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Nebraska might have best women's basketball fan in country

Saturday, February 13, 2010 | 4:39 p.m. CST; updated 11:55 p.m. CST, Saturday, February 13, 2010
Anthony Ainslie, 15, says he knows the whole Nebraska women's basketball team.

COLUMBIA — Anthony Ainslie is just your typical 15-year-old boy. Red, rosy cheeks, a mouth full of braces and a shyness that’s impossible to overlook when asked for an interview.

Get him discussing Cornhuskers women's basketball, though, and it’s a completely different story. The kid won’t stop talking.

What’s so special about this fan?

Ainslie might be the biggest women’s basketball fan in the nation. He certainly dresses the part. Known as B-Ball Head, he wears a foam orange basketball as a hat. And that’s just the start. Ainslie wears red and white striped denim overalls, a white T-shirt with a big, red “N” across the front and Nebraska sweatbands on both of his wrists. There’s more. Worn like a Superman cape, he ties a red and black Nebraska Cornhuskers flag around his neck. He wears oversized, white Mickey Mouse gloves on his hands and fluffy slippers that look like Nebraska basketball shoes on his feet.

“I really just want to get some enthusiasm going in the crowd and the team so they can get a victory,” Ainslie said.

Seated alone at the bottom of section 113, Ainslie lives Cornhuskers women's basketball. He doesn’t take a seat the entire game. He is constantly jumping up and down, flailing his arms around and dancing uncontrollably. He even went out Saturday morning and bought a Tiger tail so he could whip it around much like he hoped the Huskers would whip the Tigers.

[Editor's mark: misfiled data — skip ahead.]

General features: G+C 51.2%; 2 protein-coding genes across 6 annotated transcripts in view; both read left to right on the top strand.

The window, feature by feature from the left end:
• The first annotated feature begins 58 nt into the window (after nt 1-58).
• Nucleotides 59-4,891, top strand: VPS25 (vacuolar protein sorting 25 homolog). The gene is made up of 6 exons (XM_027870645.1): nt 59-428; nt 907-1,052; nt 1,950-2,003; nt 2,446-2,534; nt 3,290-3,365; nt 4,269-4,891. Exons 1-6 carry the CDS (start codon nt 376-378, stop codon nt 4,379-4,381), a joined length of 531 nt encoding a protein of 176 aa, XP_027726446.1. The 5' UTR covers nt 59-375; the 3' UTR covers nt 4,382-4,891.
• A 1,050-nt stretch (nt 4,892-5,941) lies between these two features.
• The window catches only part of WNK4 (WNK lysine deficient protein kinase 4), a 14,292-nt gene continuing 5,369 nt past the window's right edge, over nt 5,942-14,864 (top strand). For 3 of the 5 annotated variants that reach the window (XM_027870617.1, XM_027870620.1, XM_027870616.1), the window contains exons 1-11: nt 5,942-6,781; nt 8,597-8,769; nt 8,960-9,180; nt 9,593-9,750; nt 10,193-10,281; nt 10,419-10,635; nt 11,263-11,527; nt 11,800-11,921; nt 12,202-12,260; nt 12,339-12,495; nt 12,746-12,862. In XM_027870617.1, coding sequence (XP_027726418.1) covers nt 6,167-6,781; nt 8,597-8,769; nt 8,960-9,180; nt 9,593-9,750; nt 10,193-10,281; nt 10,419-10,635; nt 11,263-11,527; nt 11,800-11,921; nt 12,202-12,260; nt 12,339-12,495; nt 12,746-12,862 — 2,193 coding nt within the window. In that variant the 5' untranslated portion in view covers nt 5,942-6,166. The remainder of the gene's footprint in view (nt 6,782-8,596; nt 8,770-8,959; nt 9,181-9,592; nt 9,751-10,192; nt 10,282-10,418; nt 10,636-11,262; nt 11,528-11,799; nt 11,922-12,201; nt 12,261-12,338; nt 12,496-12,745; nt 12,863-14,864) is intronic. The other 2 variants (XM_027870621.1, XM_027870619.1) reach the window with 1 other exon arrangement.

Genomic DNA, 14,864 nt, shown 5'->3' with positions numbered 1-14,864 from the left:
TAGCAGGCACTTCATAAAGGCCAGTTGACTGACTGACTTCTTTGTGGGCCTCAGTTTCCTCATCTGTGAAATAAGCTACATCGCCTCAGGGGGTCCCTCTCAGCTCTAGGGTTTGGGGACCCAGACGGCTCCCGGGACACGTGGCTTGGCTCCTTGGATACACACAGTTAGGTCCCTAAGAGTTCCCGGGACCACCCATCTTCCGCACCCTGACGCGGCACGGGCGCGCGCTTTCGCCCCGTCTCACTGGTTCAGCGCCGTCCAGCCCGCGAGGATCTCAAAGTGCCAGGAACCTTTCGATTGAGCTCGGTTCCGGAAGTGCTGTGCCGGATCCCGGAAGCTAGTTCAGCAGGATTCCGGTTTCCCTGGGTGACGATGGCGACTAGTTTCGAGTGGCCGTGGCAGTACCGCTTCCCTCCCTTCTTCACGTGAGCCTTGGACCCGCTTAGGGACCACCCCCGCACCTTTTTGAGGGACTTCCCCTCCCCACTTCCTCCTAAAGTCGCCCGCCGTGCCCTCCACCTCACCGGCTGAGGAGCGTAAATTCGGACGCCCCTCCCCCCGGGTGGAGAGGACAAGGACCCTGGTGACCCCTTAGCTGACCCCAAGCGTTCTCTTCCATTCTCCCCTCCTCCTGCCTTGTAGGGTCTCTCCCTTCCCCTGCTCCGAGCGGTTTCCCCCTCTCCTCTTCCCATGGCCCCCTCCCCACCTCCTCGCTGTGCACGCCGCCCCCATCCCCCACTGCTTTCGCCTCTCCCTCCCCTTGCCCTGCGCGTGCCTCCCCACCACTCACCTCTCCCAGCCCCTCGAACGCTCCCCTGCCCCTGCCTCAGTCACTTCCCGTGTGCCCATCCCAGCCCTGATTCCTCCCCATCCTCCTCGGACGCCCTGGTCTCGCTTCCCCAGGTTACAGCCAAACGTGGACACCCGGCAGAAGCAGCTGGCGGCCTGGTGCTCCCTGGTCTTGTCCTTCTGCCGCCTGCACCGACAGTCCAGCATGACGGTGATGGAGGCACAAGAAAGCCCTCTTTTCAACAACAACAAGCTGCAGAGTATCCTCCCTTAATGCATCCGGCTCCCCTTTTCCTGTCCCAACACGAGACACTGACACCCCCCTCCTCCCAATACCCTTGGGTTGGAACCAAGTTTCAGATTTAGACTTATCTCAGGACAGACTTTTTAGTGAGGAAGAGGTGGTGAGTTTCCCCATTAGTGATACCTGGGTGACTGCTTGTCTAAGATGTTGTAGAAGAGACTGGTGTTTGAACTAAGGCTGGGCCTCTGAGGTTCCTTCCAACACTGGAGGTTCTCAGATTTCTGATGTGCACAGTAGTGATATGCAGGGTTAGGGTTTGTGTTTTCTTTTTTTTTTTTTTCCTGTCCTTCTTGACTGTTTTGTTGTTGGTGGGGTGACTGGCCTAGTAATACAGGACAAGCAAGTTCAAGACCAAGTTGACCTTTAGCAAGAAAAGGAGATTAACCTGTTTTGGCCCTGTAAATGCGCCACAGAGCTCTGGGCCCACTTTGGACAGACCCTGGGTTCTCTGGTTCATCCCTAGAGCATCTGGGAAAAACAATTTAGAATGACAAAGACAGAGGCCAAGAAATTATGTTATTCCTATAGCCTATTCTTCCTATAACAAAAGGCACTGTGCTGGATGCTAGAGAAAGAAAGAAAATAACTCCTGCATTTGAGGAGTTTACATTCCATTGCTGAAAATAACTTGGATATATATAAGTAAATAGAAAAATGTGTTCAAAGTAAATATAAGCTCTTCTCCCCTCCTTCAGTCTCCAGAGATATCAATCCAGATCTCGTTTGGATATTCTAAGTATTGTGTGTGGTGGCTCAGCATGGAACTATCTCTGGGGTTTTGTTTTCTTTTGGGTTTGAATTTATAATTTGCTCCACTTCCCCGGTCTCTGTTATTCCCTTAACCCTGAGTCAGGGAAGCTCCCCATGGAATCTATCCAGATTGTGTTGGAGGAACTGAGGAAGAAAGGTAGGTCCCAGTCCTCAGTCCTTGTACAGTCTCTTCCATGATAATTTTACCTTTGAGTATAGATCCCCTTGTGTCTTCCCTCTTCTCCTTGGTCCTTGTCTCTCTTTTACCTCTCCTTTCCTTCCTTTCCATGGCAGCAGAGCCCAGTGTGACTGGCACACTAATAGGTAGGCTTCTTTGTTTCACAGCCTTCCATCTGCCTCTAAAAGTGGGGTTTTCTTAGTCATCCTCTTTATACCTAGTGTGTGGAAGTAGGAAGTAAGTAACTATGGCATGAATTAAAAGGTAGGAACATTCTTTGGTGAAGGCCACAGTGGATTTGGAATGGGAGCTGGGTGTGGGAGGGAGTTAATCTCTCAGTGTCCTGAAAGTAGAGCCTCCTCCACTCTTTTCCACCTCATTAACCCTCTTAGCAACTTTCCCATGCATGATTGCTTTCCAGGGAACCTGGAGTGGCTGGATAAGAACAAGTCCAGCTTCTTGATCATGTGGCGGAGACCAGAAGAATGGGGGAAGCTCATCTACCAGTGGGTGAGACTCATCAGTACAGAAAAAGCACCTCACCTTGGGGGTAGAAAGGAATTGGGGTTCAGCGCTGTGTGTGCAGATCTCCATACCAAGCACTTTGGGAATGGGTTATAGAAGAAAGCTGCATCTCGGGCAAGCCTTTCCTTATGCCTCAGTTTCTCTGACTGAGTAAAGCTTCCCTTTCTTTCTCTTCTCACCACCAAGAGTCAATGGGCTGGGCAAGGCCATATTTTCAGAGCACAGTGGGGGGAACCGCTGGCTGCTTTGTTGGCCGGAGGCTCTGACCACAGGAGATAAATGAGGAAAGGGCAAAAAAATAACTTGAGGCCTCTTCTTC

“The whole Huskers team knows me,” Ainslie said. “Husker Nation knows me. I’m glad the word is starting to get out.”

Ainslie hasn’t missed a Nebraska home game in three years and has tried to make it to as many away games as possible. He even made the trip to Colorado earlier this season.

“I have been going to the basketball games for many years,” Ainslie said. “Over time, I started to get a little bored. So I thought I might as well create something new and it’s been going on ever since.”

Ainslie leads an impassioned Nebraska crowd in cheers. A large group left Lincoln by bus around 6:30 a.m. Saturday to head to Columbia. Almost like a mini sea of red, the fan section took up about three-fourths of Section 114, by far the most fans an opposing team as had at Mizzou Arena this season.

“We usually have a good turnout in traveling,” said Larry Pankoke, an avid Nebraska fan who held a sign that read “Huskers 22-0” in large, red letters. “But now this year since Nebraska’s 22-0 the fans are really supporting the team.”

Pankoke also came with a Tiger tail. His friends back in Lincoln tried in vain to get him to steal Truman the Tiger’s tail, but he didn’t want to end up in jail. Instead, he bought the tail with plans to cut it in half after the Nebraska victory.

“Nebraska’s sports fans are very dedicated,” Pankoke said, noting the followers of the football and women’s volleyball programs. “For women’s basketball, we’re getting 13,000 people. You got to understand, we’re very big supporters of our teams in Nebraska.”

When Ainslie shouts and waves his hands in the air, the Nebraska fans get behind him.

“He’s a great fan for women’s basketball,” Pankoke said. “Not only for Nebraska, but for the whole country.”

After Nebraska improved to 23-0 with its 82-78 victory over Missouri, Kelsey Griffin, who led the Cornhuskers with 28 points, talked about Ainslie.

“He’s an awesome fan of ours,” Griffin said. “He’s been there as long as I know. One of the first ones to get up and dance to Move it, Move it in the stands. He’s great. That just shows part of how great of fans we have, how lucky we are to have that many Nebraska fans show up.”

 


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